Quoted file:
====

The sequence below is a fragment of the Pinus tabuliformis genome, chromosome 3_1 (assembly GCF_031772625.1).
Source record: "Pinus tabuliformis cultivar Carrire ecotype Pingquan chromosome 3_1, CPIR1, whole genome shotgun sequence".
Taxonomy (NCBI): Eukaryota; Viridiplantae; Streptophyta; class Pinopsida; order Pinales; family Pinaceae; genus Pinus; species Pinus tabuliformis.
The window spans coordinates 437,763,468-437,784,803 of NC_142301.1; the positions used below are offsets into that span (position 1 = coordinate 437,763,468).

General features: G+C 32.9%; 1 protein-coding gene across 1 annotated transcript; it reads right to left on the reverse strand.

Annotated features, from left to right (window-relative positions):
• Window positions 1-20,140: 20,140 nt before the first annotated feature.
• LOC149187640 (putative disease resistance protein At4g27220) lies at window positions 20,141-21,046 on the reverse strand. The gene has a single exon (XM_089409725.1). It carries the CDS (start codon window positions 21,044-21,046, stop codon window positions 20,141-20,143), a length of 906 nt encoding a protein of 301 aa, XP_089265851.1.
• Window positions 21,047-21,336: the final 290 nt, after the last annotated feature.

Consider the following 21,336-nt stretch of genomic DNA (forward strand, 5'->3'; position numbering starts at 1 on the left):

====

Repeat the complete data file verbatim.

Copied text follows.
The sequence below is a fragment of the Pinus tabuliformis genome, chromosome 3_1 (assembly GCF_031772625.1).
Source record: "Pinus tabuliformis cultivar Carrire ecotype Pingquan chromosome 3_1, CPIR1, whole genome shotgun sequence".
Taxonomy (NCBI): Eukaryota; Viridiplantae; Streptophyta; class Pinopsida; order Pinales; family Pinaceae; genus Pinus; species Pinus tabuliformis.
The window spans coordinates 437,763,468-437,784,803 of NC_142301.1; the positions used below are offsets into that span (position 1 = coordinate 437,763,468).

General features: G+C 32.9%; 1 protein-coding gene across 1 annotated transcript; it reads right to left on the reverse strand.

Annotated features, from left to right (window-relative positions):
• Window positions 1-20,140: 20,140 nt before the first annotated feature.
• LOC149187640 (putative disease resistance protein At4g27220) lies at window positions 20,141-21,046 on the reverse strand. The gene has a single exon (XM_089409725.1). It carries the CDS (start codon window positions 21,044-21,046, stop codon window positions 20,141-20,143), a length of 906 nt encoding a protein of 301 aa, XP_089265851.1.
• Window positions 21,047-21,336: the final 290 nt, after the last annotated feature.

Consider the following 21,336-nt stretch of genomic DNA (forward strand, 5'->3'; position numbering starts at 1 on the left):